Abstract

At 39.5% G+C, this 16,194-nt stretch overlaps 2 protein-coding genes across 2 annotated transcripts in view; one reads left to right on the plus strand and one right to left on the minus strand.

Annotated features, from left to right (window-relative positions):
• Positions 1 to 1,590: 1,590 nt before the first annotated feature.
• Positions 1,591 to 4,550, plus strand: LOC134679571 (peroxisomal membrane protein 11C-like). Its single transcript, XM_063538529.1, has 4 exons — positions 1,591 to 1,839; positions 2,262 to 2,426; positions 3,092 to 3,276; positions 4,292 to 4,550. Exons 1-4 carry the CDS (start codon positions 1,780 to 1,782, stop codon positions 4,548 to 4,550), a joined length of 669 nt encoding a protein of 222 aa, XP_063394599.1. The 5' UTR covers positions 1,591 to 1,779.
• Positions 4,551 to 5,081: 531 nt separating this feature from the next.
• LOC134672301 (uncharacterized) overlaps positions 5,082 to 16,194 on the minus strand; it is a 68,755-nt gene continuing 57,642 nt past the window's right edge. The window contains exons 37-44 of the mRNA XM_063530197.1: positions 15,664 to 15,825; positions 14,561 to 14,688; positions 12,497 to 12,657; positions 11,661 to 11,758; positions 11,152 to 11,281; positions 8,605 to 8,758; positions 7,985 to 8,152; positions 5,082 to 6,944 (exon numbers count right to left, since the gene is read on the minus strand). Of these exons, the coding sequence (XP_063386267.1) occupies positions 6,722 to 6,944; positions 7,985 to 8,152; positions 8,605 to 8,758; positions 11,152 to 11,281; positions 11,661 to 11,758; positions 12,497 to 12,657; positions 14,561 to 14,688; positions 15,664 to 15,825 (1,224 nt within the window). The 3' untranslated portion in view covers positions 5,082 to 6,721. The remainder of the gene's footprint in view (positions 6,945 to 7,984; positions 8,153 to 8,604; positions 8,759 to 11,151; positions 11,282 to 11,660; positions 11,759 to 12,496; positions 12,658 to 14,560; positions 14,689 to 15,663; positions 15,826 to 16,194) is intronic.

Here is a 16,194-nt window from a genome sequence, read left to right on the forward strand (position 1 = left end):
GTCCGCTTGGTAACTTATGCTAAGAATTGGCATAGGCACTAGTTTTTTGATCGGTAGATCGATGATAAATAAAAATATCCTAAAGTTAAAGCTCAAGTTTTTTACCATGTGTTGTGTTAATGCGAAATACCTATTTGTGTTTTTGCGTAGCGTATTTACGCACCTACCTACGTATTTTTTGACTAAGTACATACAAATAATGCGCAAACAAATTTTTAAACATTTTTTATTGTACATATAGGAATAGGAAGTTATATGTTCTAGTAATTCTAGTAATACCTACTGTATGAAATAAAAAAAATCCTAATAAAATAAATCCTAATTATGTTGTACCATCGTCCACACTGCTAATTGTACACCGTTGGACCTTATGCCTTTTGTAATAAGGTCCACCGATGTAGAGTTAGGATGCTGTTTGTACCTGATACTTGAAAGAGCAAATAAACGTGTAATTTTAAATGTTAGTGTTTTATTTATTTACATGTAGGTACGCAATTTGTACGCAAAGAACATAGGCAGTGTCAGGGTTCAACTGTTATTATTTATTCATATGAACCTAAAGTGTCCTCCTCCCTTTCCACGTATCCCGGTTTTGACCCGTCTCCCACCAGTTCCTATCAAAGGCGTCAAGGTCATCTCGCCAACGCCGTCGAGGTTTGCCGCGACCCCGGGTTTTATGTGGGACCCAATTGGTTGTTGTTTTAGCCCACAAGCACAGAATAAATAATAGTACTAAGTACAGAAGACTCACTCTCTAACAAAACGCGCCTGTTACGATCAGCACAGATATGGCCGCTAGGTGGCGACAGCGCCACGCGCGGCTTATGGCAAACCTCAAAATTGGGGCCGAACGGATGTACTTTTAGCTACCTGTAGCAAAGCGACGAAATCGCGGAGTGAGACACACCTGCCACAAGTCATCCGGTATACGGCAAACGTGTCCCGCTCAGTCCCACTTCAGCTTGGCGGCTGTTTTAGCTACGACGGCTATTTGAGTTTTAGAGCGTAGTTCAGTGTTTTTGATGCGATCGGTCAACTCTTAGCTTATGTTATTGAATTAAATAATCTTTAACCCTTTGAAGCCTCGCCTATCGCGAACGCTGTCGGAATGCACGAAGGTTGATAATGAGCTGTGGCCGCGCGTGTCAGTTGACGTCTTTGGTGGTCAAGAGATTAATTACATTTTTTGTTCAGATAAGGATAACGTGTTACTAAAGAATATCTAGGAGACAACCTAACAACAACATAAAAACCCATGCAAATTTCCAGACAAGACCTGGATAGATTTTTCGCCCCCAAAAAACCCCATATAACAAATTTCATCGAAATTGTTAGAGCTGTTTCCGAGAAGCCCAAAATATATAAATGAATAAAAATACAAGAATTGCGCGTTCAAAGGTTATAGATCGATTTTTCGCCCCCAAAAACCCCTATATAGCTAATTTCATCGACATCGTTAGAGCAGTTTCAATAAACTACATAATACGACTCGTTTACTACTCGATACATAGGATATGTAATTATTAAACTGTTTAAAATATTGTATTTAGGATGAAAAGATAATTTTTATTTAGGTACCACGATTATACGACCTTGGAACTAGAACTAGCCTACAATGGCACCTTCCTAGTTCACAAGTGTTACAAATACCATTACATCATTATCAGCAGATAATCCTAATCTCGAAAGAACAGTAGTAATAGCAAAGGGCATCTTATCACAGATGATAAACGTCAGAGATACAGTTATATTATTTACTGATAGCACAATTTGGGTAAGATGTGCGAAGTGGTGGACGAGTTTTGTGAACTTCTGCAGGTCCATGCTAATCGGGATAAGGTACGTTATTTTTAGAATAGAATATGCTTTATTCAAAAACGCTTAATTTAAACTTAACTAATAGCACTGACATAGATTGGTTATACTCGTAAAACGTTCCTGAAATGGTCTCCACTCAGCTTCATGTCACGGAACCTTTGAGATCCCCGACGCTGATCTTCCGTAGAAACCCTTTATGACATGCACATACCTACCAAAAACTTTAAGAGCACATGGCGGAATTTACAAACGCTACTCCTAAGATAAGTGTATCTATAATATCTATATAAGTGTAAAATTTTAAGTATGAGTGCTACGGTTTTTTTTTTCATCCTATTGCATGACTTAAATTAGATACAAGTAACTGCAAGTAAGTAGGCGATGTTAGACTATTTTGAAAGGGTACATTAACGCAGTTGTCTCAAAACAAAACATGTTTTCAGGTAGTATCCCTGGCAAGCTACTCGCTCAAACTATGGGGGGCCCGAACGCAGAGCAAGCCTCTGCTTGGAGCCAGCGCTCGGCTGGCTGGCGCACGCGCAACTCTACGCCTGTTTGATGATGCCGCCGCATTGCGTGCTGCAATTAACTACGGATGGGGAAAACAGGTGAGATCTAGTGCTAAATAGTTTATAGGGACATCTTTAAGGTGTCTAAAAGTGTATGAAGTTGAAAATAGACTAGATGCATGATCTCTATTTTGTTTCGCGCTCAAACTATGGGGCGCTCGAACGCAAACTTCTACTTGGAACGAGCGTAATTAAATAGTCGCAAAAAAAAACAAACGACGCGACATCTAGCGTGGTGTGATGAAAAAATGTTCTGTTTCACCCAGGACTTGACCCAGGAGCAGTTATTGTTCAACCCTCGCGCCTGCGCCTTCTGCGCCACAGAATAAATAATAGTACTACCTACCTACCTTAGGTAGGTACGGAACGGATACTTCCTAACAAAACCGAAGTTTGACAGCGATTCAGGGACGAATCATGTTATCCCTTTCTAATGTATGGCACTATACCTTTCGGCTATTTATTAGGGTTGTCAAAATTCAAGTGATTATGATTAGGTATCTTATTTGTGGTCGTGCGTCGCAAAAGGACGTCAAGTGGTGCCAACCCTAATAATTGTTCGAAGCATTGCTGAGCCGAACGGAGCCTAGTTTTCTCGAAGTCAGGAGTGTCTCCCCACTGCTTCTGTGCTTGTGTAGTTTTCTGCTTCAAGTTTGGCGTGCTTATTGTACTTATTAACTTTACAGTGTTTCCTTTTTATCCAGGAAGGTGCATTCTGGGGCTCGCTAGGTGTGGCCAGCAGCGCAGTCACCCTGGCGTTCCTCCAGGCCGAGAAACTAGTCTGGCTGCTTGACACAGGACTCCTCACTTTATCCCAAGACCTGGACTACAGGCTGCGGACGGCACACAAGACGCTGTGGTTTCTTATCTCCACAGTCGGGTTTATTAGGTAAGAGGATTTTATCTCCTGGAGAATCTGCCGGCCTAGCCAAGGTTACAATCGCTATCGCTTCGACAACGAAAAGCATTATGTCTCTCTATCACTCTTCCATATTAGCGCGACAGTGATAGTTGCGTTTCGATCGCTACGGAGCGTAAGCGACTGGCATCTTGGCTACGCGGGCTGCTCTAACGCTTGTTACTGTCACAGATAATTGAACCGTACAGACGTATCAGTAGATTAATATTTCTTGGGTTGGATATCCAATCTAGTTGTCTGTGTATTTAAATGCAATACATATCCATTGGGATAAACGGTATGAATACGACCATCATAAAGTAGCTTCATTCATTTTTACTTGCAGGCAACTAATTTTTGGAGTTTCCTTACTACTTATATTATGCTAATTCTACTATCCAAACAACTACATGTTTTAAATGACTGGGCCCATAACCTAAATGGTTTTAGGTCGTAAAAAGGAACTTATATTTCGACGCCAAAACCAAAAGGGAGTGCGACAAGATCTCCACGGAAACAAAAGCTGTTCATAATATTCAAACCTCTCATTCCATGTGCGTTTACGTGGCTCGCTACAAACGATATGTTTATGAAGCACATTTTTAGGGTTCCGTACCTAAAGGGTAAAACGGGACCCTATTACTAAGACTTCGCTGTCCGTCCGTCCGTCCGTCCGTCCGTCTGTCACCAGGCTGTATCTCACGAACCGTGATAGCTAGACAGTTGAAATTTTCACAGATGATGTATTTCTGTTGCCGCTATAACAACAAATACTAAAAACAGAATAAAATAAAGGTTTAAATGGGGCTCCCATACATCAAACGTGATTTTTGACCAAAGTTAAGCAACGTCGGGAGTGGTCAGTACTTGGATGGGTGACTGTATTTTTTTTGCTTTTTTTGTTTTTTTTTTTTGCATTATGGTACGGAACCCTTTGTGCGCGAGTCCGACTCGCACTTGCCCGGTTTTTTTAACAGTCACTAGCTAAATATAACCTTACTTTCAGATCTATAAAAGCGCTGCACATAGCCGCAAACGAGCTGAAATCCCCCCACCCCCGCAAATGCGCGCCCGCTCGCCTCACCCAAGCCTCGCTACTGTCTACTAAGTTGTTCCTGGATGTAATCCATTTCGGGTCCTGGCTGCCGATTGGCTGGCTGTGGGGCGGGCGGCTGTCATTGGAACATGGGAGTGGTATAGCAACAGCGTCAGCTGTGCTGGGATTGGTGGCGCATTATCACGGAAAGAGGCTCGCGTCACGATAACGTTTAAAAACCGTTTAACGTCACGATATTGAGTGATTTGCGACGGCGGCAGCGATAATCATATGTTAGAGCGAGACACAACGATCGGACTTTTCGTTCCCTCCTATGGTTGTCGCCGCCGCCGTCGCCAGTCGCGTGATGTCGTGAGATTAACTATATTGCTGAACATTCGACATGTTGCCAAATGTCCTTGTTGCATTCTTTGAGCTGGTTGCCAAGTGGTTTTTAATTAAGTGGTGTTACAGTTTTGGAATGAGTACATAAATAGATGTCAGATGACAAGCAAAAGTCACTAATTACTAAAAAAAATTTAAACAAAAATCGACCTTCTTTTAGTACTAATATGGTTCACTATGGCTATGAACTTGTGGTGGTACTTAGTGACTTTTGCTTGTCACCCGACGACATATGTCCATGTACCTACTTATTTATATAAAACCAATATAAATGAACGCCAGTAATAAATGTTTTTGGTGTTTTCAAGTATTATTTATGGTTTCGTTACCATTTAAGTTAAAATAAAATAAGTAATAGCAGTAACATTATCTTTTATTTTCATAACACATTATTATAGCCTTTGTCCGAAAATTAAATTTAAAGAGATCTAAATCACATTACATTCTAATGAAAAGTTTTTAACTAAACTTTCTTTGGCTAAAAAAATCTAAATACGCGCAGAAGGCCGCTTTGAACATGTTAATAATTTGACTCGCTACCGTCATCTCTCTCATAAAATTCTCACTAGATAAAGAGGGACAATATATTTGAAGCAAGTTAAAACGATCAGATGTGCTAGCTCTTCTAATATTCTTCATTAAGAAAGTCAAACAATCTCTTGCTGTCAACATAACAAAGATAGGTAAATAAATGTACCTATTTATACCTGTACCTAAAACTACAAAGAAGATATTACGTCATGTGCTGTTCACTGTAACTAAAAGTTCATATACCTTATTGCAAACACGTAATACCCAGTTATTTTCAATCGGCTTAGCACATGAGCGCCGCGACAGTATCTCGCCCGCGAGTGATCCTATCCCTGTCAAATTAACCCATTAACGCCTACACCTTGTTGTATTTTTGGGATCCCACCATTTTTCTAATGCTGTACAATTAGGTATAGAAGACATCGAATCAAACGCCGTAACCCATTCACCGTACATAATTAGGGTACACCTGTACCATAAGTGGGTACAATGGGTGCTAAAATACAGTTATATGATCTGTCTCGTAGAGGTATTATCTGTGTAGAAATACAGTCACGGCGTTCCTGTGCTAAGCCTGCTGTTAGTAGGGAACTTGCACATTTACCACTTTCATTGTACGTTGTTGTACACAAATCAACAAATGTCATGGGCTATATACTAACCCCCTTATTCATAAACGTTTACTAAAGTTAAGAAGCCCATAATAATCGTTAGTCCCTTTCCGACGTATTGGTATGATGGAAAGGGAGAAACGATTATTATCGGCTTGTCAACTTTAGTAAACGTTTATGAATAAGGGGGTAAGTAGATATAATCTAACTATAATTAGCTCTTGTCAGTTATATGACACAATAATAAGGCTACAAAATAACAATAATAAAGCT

Hereditary or congenital (TTP) is a very rare form of TTP which is associated with repeated attacks of TTP. I report a case of a 33-year old man who had had numerous attacks of TTP since birth and had evidence of mild chronic TTP between acute attacks. He had recurrent attacks despite immunosuppressive therapy, IV immunoglobuline and splenectomy. He has remained under clinical and laboratory control with regular infusion of 750 ml of cryopoor plasma every two weeks. Case history: JS, born in1972, exhibited severe neonatal jaundice associated with intravascular hemolysis and thrombocytopenia on the second day of his life. He was discharged on the 8th day with a final diagnosis of hemolytic uremic syndrome (HUS). In the first 8 years of life, he had 10 admissions to the Children’s Hospital with the diagnosis of HUS or TTP. He had been variously treated, with IV fluids, prednisone, aspirin, dipyridamole, antibiotics, and heparin + phenoxybenzamine. He had recovered from acute attacks; but, in between admissions, he had several less severe attacks of thrombocytopenis and/or hemolysis which did not require hospitalization. Between the ages of 8–17 he had had several other acute attacks of HUS for which he was generally admitted to other hospitals and treated with prednisone. He was first admitted to St. Boniface General Hospital (SBGH) in April 1992 with laboratory evidence of TTP [hemoglobin (Hgb) 95 G/L, platelet count (Plt) 17 x 10e9/L, urea = 11 mmol/L, creatinine 183 μmol/L and lactate dehydrogenase 683U/L]. He was treated with prednisone + enteric coated aspirin (ECASA) + dipyridamole and recovered from acute attacks and discharged after 5 days but he was readmitted 10 days later with another attack of TTP associated with decreased level of consciousness and left sided weakness. He responded to repeated plasmapheresis + prednisone + ECASA + dipyridamole and recovered completely. By the end of 1993, he had had 5 hospital admissions to SBGH for recurrent acute attacks of TTP and was successfully treated with repeated plasmapheresis + prednisone + ECASA. However between acute attacks he had shown evidence of mild thrombocytopenia and hemolysis. Preventive treatments with ECASA, ticlopedine, azathioprine and IV immunoglobuline had failed to prevent chronic TTP and acute attacks. In May, 1994, he underwent splenectomy for his chronic TTP, but 2 months later he had another episode of acute TTP. He was treated with plasmapheresis, prednisone and ECASA and responded well. He was then placed on regular infusion of 500 ml of cryopoor plasma (CPP) every two weeks as well as ECASA 325 mg daily. On this regimen, his Hgb, Plt and reticulocyte count remained normal. In August 1994, infusion of CPP was discontinued in order to find out whether the hematological improvement was due to the delayed effect of splenectomy or CPP infusion. Three months later he had another acute attack of TTP and he was treated with an infusion of 1500 ml of CPP daily for 4 days + prednisone and ECASA. He recovered completely. Infusions of 500 ml CPP every 2 weeks was restarted and he remained well until May 2, 1996 when he experienced another episode of acute TTP a day after he had undergone a tooth extraction. He was treated as he had been treated in the last attack with infusions of CPP and responded well. In the past 9 years he has received 750 ml of CPP infusion every two weeks and has remained in complete remission with normal platelet count, hemoglobin, reticulocyte count and haptoglonbin and he has not had any more acute attack of TTP.